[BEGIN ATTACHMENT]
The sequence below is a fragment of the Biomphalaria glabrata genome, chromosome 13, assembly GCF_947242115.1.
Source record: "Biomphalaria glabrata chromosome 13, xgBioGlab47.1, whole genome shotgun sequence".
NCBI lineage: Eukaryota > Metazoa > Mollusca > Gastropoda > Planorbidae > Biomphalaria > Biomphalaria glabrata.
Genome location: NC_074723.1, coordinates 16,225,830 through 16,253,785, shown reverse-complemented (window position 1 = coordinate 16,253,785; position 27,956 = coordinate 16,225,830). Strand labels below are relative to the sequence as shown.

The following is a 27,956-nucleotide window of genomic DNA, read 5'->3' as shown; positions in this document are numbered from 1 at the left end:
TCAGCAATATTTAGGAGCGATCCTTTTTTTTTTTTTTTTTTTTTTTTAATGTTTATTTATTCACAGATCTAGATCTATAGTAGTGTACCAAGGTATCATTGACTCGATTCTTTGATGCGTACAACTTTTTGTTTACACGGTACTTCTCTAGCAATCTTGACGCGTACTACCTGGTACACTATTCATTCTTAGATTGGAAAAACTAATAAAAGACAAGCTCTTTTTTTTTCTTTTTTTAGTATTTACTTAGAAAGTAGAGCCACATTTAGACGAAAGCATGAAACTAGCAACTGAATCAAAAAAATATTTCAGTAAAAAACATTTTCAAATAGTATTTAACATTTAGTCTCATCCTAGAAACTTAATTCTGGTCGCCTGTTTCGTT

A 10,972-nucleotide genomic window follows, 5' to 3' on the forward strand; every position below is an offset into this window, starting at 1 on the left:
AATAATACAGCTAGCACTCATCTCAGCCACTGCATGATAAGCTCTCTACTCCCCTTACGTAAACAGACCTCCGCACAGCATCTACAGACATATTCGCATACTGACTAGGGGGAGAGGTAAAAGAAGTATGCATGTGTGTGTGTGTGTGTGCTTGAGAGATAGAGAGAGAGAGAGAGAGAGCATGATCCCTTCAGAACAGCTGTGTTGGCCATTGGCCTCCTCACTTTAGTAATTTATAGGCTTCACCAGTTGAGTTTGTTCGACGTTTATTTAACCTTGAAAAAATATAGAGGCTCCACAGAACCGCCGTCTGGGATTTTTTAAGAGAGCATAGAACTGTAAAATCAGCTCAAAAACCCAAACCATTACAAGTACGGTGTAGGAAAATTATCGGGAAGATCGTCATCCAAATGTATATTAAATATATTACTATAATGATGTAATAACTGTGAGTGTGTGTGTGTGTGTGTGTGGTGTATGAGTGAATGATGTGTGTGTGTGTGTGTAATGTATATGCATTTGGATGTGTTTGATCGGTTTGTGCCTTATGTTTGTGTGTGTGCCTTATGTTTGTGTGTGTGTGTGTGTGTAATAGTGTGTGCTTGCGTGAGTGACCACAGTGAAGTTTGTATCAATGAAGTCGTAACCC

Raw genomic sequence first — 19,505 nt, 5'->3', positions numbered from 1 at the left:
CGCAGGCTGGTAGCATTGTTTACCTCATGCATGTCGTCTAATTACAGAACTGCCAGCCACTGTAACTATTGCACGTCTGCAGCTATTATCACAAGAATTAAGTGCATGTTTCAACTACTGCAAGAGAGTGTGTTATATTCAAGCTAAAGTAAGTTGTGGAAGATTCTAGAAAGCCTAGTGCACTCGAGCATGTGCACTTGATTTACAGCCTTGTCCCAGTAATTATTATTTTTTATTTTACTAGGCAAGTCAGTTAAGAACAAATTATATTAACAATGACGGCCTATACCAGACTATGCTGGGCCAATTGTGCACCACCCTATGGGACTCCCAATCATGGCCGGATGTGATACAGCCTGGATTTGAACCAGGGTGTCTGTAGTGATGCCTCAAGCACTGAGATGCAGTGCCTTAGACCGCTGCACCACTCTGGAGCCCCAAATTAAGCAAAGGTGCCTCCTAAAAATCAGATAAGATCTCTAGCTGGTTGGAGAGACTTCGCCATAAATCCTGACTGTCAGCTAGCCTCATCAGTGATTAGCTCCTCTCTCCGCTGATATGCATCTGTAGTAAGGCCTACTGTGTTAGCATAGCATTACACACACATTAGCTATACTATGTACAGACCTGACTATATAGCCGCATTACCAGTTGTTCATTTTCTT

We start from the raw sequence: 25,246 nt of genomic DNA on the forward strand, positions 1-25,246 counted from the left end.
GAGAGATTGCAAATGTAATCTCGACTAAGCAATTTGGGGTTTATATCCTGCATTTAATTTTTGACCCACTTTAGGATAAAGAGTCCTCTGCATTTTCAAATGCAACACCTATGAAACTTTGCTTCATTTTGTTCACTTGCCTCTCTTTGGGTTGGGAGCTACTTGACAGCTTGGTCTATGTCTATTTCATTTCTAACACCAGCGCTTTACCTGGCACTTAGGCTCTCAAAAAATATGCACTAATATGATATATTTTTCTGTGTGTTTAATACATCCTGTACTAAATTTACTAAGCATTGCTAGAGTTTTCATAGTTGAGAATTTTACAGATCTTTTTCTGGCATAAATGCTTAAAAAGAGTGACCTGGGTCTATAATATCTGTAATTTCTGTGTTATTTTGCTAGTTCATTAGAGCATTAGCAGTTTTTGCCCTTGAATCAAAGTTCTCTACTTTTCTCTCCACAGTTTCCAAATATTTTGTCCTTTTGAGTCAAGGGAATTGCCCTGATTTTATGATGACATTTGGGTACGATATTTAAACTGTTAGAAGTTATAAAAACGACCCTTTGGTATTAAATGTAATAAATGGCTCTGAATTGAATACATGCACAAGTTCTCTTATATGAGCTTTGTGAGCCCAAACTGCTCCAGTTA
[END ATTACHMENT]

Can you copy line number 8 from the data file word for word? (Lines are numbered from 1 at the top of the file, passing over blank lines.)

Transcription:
AATAATACAGCTAGCACTCATCTCAGCCACTGCATGATAAGCTCTCTACTCCCCTTACGTAAACAGACCTCCGCACAGCATCTACAGACATATTCGCATACTGACTAGGGGGAGAGGTAAAAGAAGTATGCATGTGTGTGTGTGTGTGTGCTTGAGAGATAGAGAGAGAGAGAGAGAGAGCATGATCCCTTCAGAACAGCTGTGTTGGCCATTGGCCTCCTCACTTTAGTAATTTATAGGCTTCACCAGTTGAGTTTGTTCGACGTTTATTTAACCTTGAAAAAATATAGAGGCTCCACAGAACCGCCGTCTGGGATTTTTTAAGAGAGCATAGAACTGTAAAATCAGCTCAAAAACCCAAACCATTACAAGTACGGTGTAGGAAAATTATCGGGAAGATCGTCATCCAAATGTATATTAAATATATTACTATAATGATGTAATAACTGTGAGTGTGTGTGTGTGTGTGTGTGGTGTATGAGTGAATGATGTGTGTGTGTGTGTGTAATGTATATGCATTTGGATGTGTTTGATCGGTTTGTGCCTTATGTTTGTGTGTGTGCCTTATGTTTGTGTGTGTGTGTGTGTGTAATAGTGTGTGCTTGCGTGAGTGACCACAGTGAAGTTTGTATCAATGAAGTCGTAACCC